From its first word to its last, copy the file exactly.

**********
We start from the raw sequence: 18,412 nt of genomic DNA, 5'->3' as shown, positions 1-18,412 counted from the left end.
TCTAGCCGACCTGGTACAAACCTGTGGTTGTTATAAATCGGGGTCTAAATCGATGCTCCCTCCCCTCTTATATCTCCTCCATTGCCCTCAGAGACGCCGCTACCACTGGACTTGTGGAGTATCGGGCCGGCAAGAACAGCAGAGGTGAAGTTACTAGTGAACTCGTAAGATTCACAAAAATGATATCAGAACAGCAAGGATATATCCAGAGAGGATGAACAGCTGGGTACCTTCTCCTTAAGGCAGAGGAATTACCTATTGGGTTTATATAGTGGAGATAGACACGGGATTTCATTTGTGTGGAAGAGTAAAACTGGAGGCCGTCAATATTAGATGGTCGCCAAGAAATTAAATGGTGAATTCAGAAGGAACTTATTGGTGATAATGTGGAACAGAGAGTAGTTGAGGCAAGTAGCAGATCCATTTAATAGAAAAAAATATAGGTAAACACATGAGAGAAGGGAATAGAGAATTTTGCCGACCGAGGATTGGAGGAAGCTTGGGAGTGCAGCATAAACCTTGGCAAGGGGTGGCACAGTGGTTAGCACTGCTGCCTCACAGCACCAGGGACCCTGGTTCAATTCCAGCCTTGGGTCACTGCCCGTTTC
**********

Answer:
We start from the raw sequence: 18,412 nt of genomic DNA, 5'->3' as shown, positions 1-18,412 counted from the left end.
TCTAGCCGACCTGGTACAAACCTGTGGTTGTTATAAATCGGGGTCTAAATCGATGCTCCCTCCCCTCTTATATCTCCTCCATTGCCCTCAGAGACGCCGCTACCACTGGACTTGTGGAGTATCGGGCCGGCAAGAACAGCAGAGGTGAAGTTACTAGTGAACTCGTAAGATTCACAAAAATGATATCAGAACAGCAAGGATATATCCAGAGAGGATGAACAGCTGGGTACCTTCTCCTTAAGGCAGAGGAATTACCTATTGGGTTTATATAGTGGAGATAGACACGGGATTTCATTTGTGTGGAAGAGTAAAACTGGAGGCCGTCAATATTAGATGGTCGCCAAGAAATTAAATGGTGAATTCAGAAGGAACTTATTGGTGATAATGTGGAACAGAGAGTAGTTGAGGCAAGTAGCAGATCCATTTAATAGAAAAAAATATAGGTAAACACATGAGAGAAGGGAATAGAGAATTTTGCCGACCGAGGATTGGAGGAAGCTTGGGAGTGCAGCATAAACCTTGGCAAGGGGTGGCACAGTGGTTAGCACTGCTGCCTCACAGCACCAGGGACCCTGGTTCAATTCCAGCCTTGGGTCACTGCCCGTTTC